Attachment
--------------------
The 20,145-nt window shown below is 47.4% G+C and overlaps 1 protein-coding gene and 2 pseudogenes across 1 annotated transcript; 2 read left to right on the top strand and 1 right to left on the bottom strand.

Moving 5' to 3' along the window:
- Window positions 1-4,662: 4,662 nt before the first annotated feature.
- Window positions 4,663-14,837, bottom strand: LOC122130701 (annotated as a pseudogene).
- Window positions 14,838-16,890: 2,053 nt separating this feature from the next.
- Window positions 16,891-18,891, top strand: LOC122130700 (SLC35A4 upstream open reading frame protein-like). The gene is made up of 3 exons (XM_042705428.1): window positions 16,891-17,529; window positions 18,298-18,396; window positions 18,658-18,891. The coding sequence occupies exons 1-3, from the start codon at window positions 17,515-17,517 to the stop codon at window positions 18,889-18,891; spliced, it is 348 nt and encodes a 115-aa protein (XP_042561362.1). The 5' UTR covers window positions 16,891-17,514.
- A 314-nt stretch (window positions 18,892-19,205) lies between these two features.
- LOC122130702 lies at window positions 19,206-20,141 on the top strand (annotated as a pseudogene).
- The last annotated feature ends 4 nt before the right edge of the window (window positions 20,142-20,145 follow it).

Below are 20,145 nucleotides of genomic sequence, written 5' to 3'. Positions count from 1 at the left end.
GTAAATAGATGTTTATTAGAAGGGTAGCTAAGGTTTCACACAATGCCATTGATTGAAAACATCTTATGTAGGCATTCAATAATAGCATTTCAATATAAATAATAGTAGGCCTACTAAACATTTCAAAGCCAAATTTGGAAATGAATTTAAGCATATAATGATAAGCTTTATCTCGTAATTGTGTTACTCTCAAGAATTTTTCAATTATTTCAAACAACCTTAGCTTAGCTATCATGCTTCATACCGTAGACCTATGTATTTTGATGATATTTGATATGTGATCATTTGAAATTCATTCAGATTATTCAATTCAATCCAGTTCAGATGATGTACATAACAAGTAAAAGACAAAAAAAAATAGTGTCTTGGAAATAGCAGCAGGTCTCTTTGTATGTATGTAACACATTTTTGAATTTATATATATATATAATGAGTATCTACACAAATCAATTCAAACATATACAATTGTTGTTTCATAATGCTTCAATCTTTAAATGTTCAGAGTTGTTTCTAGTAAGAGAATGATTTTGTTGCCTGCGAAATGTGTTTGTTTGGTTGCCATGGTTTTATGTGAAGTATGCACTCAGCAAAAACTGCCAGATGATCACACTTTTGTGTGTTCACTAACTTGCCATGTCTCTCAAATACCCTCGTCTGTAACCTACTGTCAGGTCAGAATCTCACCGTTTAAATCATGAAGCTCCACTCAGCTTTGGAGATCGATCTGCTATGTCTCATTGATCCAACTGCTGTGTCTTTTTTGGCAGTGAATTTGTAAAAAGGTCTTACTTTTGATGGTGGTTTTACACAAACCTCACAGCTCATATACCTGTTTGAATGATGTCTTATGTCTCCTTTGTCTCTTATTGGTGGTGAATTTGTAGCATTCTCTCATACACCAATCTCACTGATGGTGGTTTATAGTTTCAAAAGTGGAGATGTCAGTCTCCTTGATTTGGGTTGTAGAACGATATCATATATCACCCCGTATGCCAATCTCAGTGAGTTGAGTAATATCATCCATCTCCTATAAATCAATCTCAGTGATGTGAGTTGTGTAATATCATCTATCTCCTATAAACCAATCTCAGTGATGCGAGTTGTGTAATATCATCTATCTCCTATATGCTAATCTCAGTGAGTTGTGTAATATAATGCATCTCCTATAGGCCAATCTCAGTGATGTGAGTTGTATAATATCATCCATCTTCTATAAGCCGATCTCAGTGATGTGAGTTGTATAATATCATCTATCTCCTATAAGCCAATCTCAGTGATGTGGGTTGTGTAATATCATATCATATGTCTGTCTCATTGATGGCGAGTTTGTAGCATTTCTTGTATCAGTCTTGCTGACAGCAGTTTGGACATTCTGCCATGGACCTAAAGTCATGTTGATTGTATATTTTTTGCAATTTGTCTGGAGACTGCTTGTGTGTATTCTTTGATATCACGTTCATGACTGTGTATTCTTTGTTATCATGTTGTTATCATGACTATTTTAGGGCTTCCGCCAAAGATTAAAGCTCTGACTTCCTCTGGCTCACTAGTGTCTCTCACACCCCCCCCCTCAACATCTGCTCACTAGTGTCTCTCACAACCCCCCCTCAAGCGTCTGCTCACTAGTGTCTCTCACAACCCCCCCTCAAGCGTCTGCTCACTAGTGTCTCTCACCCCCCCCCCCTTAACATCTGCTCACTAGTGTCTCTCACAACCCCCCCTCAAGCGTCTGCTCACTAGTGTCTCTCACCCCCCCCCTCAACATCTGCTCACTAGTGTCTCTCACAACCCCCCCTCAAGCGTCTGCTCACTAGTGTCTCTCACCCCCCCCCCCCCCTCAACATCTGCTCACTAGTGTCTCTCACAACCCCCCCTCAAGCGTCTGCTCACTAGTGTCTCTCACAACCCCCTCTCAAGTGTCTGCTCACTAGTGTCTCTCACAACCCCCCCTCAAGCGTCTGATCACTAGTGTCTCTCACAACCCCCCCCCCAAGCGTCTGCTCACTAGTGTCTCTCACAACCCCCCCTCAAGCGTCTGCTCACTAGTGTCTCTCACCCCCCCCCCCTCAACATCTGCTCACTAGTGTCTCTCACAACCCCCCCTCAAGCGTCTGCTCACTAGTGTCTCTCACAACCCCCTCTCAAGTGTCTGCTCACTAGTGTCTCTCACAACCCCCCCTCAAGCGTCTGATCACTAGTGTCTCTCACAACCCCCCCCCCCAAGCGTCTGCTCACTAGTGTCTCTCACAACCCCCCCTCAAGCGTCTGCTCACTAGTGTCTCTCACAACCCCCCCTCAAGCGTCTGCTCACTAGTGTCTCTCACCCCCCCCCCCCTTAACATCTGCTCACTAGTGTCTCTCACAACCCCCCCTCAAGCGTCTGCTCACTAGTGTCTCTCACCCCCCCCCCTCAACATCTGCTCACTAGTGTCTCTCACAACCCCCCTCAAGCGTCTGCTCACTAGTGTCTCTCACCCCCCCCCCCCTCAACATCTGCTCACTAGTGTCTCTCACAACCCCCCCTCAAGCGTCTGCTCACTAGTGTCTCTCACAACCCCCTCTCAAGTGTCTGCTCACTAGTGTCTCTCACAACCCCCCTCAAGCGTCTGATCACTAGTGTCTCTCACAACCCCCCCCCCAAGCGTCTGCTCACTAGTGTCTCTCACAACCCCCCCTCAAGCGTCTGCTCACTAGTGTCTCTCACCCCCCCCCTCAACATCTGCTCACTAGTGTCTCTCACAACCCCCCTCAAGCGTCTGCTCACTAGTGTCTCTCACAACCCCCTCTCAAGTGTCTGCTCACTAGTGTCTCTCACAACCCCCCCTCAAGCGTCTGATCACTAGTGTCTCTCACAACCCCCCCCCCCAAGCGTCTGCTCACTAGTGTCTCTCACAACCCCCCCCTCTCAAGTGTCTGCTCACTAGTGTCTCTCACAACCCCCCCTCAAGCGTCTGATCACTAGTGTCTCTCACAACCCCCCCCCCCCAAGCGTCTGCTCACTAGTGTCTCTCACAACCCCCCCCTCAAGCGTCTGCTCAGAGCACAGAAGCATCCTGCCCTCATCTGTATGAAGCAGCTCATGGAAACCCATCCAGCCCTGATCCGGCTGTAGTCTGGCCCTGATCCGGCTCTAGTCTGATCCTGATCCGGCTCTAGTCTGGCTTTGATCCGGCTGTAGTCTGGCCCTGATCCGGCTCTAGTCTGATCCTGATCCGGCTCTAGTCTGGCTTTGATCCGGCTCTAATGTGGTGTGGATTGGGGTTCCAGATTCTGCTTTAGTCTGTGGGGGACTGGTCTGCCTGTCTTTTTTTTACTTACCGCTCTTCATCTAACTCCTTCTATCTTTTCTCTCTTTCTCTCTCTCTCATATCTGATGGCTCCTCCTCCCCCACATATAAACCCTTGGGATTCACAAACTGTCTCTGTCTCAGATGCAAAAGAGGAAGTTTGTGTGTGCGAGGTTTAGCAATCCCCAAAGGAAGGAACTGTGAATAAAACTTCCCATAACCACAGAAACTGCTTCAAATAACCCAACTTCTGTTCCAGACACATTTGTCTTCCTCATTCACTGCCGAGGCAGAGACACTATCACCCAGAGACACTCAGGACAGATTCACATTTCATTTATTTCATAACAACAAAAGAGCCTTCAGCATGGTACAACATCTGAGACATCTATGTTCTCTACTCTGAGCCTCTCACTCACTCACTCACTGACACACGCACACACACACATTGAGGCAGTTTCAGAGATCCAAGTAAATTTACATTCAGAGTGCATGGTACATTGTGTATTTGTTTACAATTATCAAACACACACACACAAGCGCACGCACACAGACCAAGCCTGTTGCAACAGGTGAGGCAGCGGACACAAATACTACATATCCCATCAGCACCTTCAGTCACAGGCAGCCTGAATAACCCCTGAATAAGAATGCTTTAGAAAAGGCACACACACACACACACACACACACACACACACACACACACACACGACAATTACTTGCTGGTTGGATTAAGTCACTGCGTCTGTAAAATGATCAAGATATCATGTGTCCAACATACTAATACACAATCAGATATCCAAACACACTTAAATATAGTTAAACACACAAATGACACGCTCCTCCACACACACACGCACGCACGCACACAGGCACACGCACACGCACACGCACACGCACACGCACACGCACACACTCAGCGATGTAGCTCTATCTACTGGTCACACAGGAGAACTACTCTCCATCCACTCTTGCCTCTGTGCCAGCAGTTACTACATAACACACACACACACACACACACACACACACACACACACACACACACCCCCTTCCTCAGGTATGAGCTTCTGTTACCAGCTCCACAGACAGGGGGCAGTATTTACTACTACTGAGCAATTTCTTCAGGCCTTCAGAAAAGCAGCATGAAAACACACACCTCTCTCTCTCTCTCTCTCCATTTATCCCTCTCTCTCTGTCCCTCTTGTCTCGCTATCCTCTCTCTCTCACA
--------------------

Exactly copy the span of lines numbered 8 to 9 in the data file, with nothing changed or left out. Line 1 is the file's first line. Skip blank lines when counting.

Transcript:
- LOC122130702 lies at window positions 19,206-20,141 on the top strand (annotated as a pseudogene).
- The last annotated feature ends 4 nt before the right edge of the window (window positions 20,142-20,145 follow it).